In People v. Sanchez, S216681, the California Supreme Court today built on recent precedent from the U.S. Supreme Court and a tide of judicial and scholarly criticism to find case-specific “statements” related by a prosecution “gang expert” not only constituted inadmissible hearsay under California law, but also were “testimonial” so should have been excluded under Crawford v. Washington. I generally steer away from substantive legal discussions in this space but, since this was my case, I will diverge from that precedent a bit.
Sanchez considered the widespread use of “gang expert” testimony in criminal prosecutions to prove an offense was “gang related,” so as to increase the sentence. Generally, an officer or detective with some familiarity with a gang will testify as to the gang’s history, activities, common symbols, etc. and then ultimately opine the offense was gang-related. The problem comes from the conflict between the old adage that an expert can rely on hearsay and the defendant’s 6th Amendment right to confront and cross-examine the witnesses against him because, often, the “gang expert” will rifle through the files at the police department and find various documents and records which were created by other officers, but who are not called to testify. Hence, the defendant cannot cross-examine the “real” witness against him.
Justice Corrigan’s unanimous opinion explains why an “expert” cannot present “case specific” facts concerning which the expert has no personal knowledge, so those facts must be presented by witnesses who do have personal knowledge and can be cross-examined. Stylistically, the opinion is well-written, including various common-sense examples to illustrate its points. It is recommended reading for practitioners, law students struggling through evidence class, and the public. It also demonstrates, as did the late Justice Scalia’s opinions in this area, that the 6th Amendment is a unique corner of jurisprudence where justices labeled as “conservative,” “moderate” or “liberal” can find common ground.
read the opinion:
In an unpublished case filed yesterday, H.O.W. Hall, Inc. v. Superior Court, G052123, 4/3 granted H.O.W.’s petition for writ of mandate after an unsuccessful summary judgment motion, issuing the writ directing the trial court to grant the summary judgment and enter judgment in H.O.W.’s favor. It is generally believed writ petitions after unsuccessful summary judgment motions are a waste of time, but that is not the case.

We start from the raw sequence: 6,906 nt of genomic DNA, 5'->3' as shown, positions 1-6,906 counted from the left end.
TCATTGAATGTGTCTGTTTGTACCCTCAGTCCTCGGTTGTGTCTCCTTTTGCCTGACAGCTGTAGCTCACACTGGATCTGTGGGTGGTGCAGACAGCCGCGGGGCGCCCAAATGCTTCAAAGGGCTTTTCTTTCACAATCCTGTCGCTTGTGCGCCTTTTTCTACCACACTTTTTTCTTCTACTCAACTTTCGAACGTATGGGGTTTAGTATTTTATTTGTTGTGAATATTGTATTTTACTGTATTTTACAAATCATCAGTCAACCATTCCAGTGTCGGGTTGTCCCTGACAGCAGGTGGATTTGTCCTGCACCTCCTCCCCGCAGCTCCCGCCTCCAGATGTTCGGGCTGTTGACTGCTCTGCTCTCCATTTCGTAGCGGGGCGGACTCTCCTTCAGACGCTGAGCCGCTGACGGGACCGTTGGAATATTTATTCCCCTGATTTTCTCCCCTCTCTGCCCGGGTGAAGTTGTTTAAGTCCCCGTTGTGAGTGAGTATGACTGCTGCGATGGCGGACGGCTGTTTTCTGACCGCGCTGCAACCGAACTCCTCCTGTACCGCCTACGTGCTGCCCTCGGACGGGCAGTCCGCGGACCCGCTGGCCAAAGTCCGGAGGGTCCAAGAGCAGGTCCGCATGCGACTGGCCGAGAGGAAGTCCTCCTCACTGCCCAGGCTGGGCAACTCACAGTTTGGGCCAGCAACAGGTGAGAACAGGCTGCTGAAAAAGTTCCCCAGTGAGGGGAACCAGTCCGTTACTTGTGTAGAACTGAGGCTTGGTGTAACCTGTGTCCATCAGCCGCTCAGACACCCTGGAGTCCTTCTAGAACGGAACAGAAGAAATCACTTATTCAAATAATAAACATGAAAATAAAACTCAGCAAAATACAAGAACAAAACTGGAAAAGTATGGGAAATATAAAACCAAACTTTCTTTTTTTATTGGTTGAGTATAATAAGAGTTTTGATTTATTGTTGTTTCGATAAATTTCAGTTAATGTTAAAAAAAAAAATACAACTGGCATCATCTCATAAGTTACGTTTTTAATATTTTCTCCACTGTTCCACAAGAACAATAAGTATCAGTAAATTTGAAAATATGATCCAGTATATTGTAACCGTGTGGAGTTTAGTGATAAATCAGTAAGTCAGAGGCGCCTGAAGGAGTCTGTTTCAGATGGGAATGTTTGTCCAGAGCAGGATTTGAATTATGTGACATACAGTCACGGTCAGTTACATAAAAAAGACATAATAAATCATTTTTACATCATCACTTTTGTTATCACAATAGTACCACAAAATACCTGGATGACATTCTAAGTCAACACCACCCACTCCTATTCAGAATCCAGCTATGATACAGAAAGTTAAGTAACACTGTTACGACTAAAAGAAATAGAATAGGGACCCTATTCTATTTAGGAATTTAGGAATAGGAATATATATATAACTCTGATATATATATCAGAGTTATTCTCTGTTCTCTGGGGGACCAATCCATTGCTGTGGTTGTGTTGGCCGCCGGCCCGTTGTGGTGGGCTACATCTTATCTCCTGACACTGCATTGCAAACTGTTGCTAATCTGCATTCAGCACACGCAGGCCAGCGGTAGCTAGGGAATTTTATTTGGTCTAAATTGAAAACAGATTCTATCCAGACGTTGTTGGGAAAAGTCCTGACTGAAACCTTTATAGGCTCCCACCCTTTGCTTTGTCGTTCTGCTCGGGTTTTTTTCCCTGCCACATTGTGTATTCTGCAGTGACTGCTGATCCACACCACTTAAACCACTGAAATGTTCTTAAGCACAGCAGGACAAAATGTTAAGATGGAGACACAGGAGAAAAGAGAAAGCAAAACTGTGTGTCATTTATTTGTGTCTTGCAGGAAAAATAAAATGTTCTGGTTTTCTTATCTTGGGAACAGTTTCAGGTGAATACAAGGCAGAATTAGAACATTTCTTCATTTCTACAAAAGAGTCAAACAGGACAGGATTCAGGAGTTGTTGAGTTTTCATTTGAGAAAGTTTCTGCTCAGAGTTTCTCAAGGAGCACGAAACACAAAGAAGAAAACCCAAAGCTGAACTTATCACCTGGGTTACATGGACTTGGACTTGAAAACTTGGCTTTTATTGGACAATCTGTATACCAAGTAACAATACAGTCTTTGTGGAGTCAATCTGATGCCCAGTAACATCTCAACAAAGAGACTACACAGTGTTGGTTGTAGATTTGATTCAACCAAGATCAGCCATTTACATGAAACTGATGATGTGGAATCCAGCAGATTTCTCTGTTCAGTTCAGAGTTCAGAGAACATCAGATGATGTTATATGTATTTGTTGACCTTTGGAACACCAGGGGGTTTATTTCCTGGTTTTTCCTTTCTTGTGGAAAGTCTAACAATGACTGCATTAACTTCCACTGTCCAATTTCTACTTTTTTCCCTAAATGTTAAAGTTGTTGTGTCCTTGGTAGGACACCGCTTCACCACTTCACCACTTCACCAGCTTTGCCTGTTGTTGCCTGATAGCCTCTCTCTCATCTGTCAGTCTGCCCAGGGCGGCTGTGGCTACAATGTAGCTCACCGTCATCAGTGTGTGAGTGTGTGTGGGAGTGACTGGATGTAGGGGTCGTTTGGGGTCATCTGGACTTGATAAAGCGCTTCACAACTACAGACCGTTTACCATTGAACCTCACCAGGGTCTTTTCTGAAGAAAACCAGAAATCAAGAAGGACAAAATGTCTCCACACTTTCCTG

Why, and how did H.O.W. succeed, you ask? The underlying allegations by Roe were that a man who had befriended her at an AA meeting held on H.O.W.’s premises had sexually assaulted her off H.O.W.’s premises at a trailer the man owned. She alleged H.O.W. should have known the assailant used AA functions to find female victims but had failed to warn or protect the women. The trial court declined to strike the causes of action for negligent failure to warn and negligent failure to take protective measures as H.O.W. was “‘landowner supplying property for meetings attended by vulnerable women [but] failed to negate the existence of a legal duty.'”
The Court of Appeal disagreed, noting it would be unjust to impose a duty to investigate off-premises issues, and there was no “special relationship of custody or control.” H.O.W. did not run the AA meetings; it merely leased space to AA, and the proposed burden placed on AA and H.O.W. would have been great. Moreover, if H.O.W. had warned the assailant was a sexual predator based only a history of claimed prior unwanted advances, it could have been sued for defamation. The court concluded with an emphasis on the importance of AA and similar programs in helping people overcome addictions, noting generic warnings about possible sexual predators may discourage participation in similar groups, as well as raising their insurance costs.
So, how did H.O.W. win a writ petition and convince the Court of Appeal to rule on the merits rather than merely allowing the matter to proceed to trial? It had a meritorious legal position AND a strong public policy rationale which illustrated how this case could affect persons far beyond the individual litigants. So always keep the broader picture in mind and try and convince the court not only you are right on the law, but also your cause is just. You, too, might be able to avoid a summary denial.